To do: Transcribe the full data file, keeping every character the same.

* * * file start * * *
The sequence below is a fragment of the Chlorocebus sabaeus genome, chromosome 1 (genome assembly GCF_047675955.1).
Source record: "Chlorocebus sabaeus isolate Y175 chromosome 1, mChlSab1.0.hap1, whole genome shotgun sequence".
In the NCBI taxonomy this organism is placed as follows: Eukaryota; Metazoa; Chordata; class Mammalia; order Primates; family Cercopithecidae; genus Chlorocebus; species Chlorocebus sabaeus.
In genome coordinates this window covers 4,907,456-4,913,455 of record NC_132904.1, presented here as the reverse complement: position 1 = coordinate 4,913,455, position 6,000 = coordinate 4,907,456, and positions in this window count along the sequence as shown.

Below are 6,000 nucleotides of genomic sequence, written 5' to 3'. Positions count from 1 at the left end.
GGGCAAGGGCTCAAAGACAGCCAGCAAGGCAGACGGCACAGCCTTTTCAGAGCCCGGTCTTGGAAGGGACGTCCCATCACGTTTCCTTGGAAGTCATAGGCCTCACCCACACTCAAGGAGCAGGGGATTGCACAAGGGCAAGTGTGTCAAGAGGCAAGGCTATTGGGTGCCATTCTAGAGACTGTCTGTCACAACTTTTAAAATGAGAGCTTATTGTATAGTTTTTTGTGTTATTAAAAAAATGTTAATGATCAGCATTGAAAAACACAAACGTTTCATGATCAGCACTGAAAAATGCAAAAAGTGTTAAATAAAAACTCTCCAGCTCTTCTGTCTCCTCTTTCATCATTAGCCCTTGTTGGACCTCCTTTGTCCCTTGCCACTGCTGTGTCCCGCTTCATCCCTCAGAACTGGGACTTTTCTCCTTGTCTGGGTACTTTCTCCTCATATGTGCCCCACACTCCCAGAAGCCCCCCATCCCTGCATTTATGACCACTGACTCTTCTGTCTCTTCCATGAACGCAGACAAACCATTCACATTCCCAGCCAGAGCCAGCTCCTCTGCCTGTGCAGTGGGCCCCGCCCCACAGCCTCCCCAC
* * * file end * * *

The sequence below is a fragment of the Chlorocebus sabaeus genome, chromosome 1 (genome assembly GCF_047675955.1).
Source record: "Chlorocebus sabaeus isolate Y175 chromosome 1, mChlSab1.0.hap1, whole genome shotgun sequence".
In the NCBI taxonomy this organism is placed as follows: Eukaryota; Metazoa; Chordata; class Mammalia; order Primates; family Cercopithecidae; genus Chlorocebus; species Chlorocebus sabaeus.
In genome coordinates this window covers 4,907,456-4,913,455 of record NC_132904.1, presented here as the reverse complement: position 1 = coordinate 4,913,455, position 6,000 = coordinate 4,907,456, and positions in this window count along the sequence as shown.

Below are 6,000 nucleotides of genomic sequence, written 5' to 3'. Positions count from 1 at the left end.
GGGCAAGGGCTCAAAGACAGCCAGCAAGGCAGACGGCACAGCCTTTTCAGAGCCCGGTCTTGGAAGGGACGTCCCATCACGTTTCCTTGGAAGTCATAGGCCTCACCCACACTCAAGGAGCAGGGGATTGCACAAGGGCAAGTGTGTCAAGAGGCAAGGCTATTGGGTGCCATTCTAGAGACTGTCTGTCACAACTTTTAAAATGAGAGCTTATTGTATAGTTTTTTGTGTTATTAAAAAAATGTTAATGATCAGCATTGAAAAACACAAACGTTTCATGATCAGCACTGAAAAATGCAAAAAGTGTTAAATAAAAACTCTCCAGCTCTTCTGTCTCCTCTTTCATCATTAGCCCTTGTTGGACCTCCTTTGTCCCTTGCCACTGCTGTGTCCCGCTTCATCCCTCAGAACTGGGACTTTTCTCCTTGTCTGGGTACTTTCTCCTCATATGTGCCCCACACTCCCAGAAGCCCCCCATCCCTGCATTTATGACCACTGACTCTTCTGTCTCTTCCATGAACGCAGACAAACCATTCACATTCCCAGCCAGAGCCAGCTCCTCTGCCTGTGCAGTGGGCCCCGCCCCACAGCCTCCCCAC